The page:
The Inactive Support for Prejudicial Activities

We need to have a clear understanding that as we allow those around us to speak or act in prejudicial ways, we are providing support that is essential for the prejudicial acts to occur. Without our support, as quiet as it might be, the prejudicial acts could not continue. One of the effects of nonviolence and passive resistance is to produce change. The individuals who usually provide silent inactive support for prejudicial activities, stop providing that support. When the institutions of law began to use fire hoses and police dogs on school children in Birmingham, the support of the silent inactive citizen melted away. This left the instigators of prejudicial violence without the support they needed. This final theme is very much related to our society at large. We have created a society where heroes are those who lead us into battle against those whom they define as different from us. This theme is played out repeatedly every Saturday morning on children’s TV and many other times throughout the week. In this action to reduce prejudicial behavior, we need to recognize that the reduction of conflict will reduce opportunities for many young men to become heroes in the traditional way.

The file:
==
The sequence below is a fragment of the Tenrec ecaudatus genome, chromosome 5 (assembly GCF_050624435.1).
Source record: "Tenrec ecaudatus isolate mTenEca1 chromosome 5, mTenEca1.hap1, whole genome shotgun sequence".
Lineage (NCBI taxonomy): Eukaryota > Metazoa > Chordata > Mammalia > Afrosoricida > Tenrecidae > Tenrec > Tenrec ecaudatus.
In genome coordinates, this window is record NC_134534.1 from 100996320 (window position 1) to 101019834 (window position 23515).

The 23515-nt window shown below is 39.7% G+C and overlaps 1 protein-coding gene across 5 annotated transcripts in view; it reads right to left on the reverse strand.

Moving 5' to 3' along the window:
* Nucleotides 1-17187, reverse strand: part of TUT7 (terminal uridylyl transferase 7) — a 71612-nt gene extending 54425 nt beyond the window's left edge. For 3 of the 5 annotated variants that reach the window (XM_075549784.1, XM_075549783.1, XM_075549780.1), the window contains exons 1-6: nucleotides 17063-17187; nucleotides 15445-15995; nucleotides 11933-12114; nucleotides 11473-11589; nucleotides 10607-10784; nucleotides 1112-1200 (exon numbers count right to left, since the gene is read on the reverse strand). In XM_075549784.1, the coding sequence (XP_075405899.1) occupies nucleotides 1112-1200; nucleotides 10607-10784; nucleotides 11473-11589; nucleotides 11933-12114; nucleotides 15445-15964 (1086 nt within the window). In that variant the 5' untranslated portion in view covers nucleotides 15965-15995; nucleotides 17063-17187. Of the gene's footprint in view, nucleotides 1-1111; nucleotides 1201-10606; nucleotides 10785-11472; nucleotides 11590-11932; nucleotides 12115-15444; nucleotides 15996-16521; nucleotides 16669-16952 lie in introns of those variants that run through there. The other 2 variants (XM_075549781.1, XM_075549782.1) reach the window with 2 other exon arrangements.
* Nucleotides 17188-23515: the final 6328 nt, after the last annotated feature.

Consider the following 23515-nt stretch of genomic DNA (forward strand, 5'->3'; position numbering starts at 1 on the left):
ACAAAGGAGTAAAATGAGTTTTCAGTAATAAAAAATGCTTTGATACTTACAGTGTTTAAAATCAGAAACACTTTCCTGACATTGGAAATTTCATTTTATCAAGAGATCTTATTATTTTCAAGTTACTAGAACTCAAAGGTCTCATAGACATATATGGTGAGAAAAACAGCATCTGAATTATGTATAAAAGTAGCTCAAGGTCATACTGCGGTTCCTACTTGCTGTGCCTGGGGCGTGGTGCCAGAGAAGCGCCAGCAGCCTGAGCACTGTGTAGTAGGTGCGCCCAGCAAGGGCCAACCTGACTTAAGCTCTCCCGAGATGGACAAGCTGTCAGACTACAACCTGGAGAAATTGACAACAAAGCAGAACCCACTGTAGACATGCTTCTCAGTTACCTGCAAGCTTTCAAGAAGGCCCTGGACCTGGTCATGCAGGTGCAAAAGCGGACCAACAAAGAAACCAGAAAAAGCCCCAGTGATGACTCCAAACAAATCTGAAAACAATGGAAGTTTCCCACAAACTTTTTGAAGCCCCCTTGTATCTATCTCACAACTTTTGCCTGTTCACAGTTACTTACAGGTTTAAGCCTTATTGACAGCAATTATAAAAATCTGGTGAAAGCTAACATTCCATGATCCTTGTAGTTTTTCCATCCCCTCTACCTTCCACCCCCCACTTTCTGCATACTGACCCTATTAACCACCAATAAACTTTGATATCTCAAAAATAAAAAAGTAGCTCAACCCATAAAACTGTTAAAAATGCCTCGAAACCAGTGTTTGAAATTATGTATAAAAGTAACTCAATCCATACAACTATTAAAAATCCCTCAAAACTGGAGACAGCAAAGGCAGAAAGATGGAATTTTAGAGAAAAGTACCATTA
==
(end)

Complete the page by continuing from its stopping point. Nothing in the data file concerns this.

Unless this loss is defined and these male myths revised, conflict will be difficult to replace within our society. It is my fear that we have created such an expectation for conflict that is only resolved by defeating others that we will have difficulty eliminating this expectation in order to have a more inclusive society. Even in traditional children’s literature only the story of Ferdinand The Bull stands out as a model of one who chose not to fight.